The population in all included studies were classified as either gamblers or non-gamblers. This categorization was made by the authors of the individual included studies. Trials contained participants of both sexes and all ages, as long as they were equal to or over the legal age to gamble (this was 18 years in most cases, but could be 20 or 21, depending on area of jurisdiction). The trials took place in one of the following locations: (i) gambling venue, (ii) laboratory, and (iii) online. Studies were excluded if they (i) failed to meet the aforementioned inclusion criteria, (ii) were duplicates, (iii) written in a language other than Norwegian, Swedish, Danish, English, or Italian, (iv) did not contain sufficient information to calculate effect size, or (v) had self-report data on behavioral measures (e.g., time spent, amount spent, number of spins).
Studies were identified by searching electronic databases, reference lists of relevant papers, and through contacting study authors, in cases where supplementary information was needed. No limits were set on language or time periods. The search was conducted on Web of Science (1945-Present), APA PsychINFO (Ovid) (1806-Present), Medline (Ovid) (1946-present), PubMed (1993-present), APA PsychNET (unable to retrieve information on time period), Cochrane Library on Wiley Online Library [including Cochrane Database of Systematic Reviews, Database of Abstracts of Reviews of Effects (DARE)] and the Cochrane Central Register of Controlled Trials (CENTRAL) (1995-present). The last search was conducted by the first author on May 21, 2020.
The following search terms were used in all databases and trial registers searched: “gambling”; “pop up”; “pop ups”; “pop-up”*; “reminder”; “warning message”; and “dynamic message.” The final search strategy was developed through identification and discussion of relevant keywords. Preliminary searches were conducted to identify further relevant keywords. The final search strategy was agreed upon through consensus. For detailed overview of search terms and search strategy, see Table 2.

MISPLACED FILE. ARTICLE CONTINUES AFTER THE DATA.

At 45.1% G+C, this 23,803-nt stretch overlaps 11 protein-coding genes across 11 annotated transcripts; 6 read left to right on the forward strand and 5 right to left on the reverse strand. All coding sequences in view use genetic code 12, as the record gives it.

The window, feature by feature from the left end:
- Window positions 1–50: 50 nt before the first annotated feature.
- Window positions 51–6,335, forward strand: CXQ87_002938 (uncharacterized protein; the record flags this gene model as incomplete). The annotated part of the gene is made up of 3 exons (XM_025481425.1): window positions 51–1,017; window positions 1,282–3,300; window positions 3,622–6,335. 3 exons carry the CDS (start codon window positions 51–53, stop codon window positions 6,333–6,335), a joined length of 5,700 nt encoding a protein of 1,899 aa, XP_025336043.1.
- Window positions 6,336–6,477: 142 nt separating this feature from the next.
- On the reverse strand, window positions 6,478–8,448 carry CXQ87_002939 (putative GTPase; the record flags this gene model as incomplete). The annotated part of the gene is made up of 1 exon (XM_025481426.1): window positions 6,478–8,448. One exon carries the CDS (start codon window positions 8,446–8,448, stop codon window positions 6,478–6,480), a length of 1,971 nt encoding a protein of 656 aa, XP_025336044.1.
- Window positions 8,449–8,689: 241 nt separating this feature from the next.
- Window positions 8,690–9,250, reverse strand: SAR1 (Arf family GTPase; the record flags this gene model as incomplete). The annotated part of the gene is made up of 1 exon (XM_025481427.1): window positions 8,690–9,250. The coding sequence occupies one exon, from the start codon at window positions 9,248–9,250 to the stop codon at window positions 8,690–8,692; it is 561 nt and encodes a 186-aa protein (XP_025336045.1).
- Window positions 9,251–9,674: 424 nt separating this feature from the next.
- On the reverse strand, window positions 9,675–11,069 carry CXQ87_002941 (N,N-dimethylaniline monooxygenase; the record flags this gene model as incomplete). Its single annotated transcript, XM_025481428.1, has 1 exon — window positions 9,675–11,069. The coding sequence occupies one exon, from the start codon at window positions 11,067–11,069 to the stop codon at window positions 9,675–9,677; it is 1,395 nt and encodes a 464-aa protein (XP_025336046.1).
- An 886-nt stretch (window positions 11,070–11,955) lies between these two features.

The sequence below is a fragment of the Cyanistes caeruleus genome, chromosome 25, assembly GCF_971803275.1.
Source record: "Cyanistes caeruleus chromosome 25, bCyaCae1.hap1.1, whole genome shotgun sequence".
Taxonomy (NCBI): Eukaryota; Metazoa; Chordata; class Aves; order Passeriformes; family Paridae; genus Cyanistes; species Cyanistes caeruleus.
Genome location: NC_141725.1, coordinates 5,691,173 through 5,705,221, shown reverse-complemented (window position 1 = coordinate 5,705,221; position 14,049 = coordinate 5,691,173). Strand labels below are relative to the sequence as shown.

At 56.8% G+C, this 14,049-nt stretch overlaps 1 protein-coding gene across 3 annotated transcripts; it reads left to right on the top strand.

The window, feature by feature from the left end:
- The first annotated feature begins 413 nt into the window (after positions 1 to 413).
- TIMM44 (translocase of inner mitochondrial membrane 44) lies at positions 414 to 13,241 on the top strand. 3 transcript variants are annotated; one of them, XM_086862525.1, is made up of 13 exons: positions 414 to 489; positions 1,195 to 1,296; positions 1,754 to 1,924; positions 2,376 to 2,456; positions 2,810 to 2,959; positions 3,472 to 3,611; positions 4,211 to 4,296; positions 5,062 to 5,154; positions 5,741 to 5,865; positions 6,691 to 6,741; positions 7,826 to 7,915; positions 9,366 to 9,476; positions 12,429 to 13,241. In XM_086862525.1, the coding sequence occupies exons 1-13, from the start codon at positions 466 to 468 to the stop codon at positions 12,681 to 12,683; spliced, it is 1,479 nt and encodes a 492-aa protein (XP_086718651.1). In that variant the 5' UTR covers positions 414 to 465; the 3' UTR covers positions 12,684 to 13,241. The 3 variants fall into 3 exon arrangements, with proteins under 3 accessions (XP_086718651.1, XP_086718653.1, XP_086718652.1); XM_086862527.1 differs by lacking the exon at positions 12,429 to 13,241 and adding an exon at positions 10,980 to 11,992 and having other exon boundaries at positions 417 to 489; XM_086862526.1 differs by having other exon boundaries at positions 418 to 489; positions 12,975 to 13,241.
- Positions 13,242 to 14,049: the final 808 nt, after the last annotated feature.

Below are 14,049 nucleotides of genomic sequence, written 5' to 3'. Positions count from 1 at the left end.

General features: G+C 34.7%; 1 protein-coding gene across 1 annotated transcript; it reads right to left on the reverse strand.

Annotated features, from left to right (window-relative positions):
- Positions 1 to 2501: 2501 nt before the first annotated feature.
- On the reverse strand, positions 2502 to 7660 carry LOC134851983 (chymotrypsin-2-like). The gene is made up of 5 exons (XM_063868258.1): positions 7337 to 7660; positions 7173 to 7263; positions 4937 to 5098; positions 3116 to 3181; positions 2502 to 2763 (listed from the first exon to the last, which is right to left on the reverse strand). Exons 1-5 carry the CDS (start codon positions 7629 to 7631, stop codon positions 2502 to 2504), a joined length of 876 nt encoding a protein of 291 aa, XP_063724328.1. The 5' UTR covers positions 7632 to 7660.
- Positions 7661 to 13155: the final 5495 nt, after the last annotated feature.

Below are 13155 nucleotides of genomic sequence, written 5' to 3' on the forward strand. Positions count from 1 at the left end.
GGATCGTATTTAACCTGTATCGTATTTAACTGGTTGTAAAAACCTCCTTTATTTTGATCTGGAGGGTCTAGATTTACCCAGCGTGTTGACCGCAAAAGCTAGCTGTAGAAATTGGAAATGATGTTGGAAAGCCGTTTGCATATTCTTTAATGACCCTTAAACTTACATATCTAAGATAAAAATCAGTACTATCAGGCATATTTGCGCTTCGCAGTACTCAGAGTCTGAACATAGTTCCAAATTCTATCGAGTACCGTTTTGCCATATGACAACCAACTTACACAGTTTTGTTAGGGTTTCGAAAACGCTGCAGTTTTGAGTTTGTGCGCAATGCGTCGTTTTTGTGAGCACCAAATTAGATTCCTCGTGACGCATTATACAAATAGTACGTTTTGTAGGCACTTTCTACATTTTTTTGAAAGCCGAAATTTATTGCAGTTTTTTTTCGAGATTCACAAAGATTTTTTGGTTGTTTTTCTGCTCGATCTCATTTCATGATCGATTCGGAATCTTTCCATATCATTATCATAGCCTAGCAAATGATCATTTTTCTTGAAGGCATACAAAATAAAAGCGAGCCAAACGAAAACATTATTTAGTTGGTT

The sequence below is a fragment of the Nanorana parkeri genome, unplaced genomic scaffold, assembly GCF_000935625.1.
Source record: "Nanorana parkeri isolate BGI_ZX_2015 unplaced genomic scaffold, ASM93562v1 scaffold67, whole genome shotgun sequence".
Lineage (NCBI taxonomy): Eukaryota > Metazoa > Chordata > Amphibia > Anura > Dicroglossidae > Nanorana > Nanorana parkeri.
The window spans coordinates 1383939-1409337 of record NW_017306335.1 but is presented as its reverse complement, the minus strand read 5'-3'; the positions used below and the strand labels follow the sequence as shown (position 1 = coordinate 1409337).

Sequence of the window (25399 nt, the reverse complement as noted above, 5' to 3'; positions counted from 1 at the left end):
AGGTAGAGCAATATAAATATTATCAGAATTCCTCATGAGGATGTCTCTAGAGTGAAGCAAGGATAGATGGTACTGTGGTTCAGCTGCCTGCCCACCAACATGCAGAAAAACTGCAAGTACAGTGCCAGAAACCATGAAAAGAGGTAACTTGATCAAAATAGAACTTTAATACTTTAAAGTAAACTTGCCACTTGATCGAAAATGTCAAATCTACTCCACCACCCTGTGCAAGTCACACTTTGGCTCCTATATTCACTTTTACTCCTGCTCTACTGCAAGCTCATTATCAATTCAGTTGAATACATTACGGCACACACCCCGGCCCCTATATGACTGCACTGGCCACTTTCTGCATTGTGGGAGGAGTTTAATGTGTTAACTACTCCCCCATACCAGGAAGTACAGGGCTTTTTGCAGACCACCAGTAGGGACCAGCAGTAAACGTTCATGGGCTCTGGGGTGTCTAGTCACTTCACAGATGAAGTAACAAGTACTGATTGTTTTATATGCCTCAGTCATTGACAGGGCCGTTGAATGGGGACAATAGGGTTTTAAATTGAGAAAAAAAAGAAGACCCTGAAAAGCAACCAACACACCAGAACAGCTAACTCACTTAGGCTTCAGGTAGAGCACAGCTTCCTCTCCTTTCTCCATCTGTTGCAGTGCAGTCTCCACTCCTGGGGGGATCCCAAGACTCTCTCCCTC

All studies were screened independently by two authors. Most studies were excluded based on screening of title and abstract (e.g., when it was apparent that the study did not report on the effects of pop-ups). Inclusion to the next review stage was determined by consensus, and by consultation with a third author. Full texts were subsequently screened by two authors independently, with disagreements being resolved through discussion and consultation with the third author. The reference lists of all included studies in the meta-analyses were also screened.
A data extraction sheet, based on the Cochrane Consumers and Communication Review Group's data extraction template, was developed by two authors and pilot-tested on eight randomly selected studies. The extraction sheet was then refined to code further aspects of studies included. Data were extracted from the included studies by the three first authors and the extracted data then checked by two authors independently. Disagreements regarding extracted data were resolved through discussion.
In cases without sufficient data to calculate effect sizes, authors listed with contact information were contacted via email. Means, standard deviations, and sample sizes on all measures were obtained from four sets of authors (46–49) as data had only been presented graphically or was not included in the original publication. Furthermore, four authors (50–53) responded, but were for various reasons unable to provide data. Additionally, three authors did not respond.
Data were extracted from each trial on: (i) characteristics of participants (age, gender, and categorization into gamblers or non-gamblers); (ii) study design (including between-participants design, pre-post measurement design, and repeated measures design); (iii) exclusion and inclusion criteria; (iv) type of intervention, including the type of pop-up intervention and the type of control condition (i.e., no intervention, passive intervention, or intervention assumed less effective than experiment intervention); (v) type of outcome measure (behavioral and/or cognitive), and (vi) follow-up interventions. Behavioral outcome measures were defined as any type of gambling action measured, while cognitive measures comprised any type of gambling cognition assessed.